The Parti Québécois is trying to bolster a faltering campaign with a new wedge issue on Quebec identity, accusing Ontarians and other Canadians from outside Quebec of trying to steal the provincial election. PQ Leader Pauline Marois went to a sugar shack and left the main campaign spotlight to three of her candidates Sunday. They held a news conference at PQ headquarters to demand an investigation over an influx of voters – frequently young anglophone university students – who are trying to register for the April 7 vote. “Will the Quebec election be stolen by people from Ontario and the rest of Canada?” said Bertrand St-Arnaud, the Justice Minister and PQ candidate in Chambly. “The coming week is crucial for democracy.”
Tales of stolen votes are part of nationalist lore in Quebec, where sovereigntists remain bitter about the loss of the 1995 referendum by a few thousand votes – famously attributed to “money and some ethnic votes, essentially” by Jacques Parizeau. Separatists say federalists rigged voting by overspending and by churning out new citizens just in time for voting day. Federalists counter that electoral officials sympathetic to Quebec independence rejected thousands of good “No” ballots.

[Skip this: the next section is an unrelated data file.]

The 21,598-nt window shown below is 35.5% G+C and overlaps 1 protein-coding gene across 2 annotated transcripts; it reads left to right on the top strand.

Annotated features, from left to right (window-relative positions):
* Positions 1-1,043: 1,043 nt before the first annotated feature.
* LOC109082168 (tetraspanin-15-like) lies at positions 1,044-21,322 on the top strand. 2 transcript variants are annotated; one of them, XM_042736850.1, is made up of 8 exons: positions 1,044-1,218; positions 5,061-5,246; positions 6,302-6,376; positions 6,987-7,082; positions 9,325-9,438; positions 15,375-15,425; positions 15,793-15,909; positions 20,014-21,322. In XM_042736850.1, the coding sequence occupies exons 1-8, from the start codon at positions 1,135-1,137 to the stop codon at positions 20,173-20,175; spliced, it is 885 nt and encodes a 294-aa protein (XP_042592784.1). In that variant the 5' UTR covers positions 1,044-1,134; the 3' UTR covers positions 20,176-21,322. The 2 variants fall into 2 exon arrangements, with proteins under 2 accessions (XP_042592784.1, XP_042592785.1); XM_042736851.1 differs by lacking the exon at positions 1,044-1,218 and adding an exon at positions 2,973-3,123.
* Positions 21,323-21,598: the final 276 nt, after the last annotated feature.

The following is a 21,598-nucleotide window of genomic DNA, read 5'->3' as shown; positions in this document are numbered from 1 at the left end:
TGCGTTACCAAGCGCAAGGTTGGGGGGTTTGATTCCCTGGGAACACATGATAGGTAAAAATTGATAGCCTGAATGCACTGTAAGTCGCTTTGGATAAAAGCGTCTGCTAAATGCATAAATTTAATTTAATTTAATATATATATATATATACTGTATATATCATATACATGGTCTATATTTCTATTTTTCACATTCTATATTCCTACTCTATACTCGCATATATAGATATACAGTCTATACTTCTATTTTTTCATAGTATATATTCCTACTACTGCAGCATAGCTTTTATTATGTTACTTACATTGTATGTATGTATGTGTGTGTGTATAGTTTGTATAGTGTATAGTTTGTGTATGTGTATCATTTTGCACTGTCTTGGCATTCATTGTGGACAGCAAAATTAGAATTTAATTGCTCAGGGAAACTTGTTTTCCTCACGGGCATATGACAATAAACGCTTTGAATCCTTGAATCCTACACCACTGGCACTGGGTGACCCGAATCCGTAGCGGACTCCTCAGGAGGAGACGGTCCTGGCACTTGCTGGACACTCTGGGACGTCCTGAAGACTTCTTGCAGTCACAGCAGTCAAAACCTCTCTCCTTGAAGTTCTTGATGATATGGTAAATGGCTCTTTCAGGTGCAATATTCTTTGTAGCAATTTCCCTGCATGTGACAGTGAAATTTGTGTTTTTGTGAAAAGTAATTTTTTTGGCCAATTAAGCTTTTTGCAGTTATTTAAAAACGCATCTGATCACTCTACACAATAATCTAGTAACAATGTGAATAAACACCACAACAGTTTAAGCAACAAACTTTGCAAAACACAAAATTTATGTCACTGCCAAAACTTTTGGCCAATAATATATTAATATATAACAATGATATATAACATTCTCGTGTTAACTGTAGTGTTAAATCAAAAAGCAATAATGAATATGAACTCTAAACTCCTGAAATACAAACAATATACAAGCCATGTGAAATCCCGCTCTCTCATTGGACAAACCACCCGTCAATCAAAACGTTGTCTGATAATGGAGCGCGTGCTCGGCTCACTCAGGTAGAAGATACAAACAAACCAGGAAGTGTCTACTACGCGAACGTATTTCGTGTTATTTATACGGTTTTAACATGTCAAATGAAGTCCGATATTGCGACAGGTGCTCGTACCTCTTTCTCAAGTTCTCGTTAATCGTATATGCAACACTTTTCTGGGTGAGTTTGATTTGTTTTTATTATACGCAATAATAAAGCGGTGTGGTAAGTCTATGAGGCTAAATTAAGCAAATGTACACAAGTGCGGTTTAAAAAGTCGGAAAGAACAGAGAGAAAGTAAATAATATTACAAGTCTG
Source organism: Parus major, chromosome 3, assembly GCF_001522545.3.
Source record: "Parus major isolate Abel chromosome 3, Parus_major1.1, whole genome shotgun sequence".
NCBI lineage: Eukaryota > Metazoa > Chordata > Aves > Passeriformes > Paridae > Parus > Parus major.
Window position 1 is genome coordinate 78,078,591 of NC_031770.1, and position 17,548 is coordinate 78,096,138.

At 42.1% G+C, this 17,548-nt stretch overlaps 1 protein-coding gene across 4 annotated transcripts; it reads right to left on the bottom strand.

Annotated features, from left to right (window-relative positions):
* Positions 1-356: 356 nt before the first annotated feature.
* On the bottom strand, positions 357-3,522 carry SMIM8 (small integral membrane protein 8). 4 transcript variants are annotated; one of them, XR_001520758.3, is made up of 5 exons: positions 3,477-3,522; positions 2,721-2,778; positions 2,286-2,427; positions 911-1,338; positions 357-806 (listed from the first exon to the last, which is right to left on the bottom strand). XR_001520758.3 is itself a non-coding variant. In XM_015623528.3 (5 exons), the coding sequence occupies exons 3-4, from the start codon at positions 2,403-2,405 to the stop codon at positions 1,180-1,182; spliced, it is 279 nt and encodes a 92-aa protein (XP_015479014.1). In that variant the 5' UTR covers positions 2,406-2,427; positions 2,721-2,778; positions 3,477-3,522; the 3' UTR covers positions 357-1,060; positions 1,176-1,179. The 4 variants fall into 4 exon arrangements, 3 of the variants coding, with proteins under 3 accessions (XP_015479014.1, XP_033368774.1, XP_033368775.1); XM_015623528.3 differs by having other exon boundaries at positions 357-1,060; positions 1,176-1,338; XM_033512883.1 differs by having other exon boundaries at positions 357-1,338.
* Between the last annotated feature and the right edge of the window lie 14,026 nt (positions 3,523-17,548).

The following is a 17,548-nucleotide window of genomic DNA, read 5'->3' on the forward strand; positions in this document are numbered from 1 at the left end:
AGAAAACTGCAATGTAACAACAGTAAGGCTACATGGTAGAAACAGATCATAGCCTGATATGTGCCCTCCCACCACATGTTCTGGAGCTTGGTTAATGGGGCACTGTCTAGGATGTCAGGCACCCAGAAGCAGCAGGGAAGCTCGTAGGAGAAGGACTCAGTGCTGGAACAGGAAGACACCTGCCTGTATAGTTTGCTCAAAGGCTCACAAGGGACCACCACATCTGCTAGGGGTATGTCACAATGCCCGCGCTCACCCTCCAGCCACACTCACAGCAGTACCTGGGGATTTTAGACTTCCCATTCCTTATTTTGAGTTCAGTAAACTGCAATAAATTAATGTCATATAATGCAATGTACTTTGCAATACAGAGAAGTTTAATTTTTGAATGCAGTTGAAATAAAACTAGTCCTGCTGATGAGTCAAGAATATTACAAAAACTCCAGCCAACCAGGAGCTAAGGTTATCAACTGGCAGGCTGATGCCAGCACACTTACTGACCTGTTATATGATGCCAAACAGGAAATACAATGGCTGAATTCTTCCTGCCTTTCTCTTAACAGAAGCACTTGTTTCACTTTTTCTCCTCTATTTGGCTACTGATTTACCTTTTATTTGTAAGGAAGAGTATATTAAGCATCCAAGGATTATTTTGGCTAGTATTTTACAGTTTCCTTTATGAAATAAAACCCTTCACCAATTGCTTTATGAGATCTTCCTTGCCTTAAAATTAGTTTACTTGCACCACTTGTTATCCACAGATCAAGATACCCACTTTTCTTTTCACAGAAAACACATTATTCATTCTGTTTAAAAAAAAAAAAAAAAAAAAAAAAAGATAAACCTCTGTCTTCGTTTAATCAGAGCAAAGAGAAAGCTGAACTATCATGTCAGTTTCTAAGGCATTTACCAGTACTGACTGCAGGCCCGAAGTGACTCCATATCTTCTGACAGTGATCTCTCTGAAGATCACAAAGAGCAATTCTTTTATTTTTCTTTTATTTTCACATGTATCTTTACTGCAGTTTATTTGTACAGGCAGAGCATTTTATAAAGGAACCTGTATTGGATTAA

Just a few days ago, Pierre Karl Péladeau, the star PQ candidate and Canadian media baron, said the 1995 referendum was stolen.
Amid poll numbers showing Liberals moving ahead, the PQ is struggling to drag the campaign back to the identity issues that gave the party a surge in popularity over the past year. The first weeks of the campaign were instead occupied with debates over Quebec independence – a topic unpopular with most voters.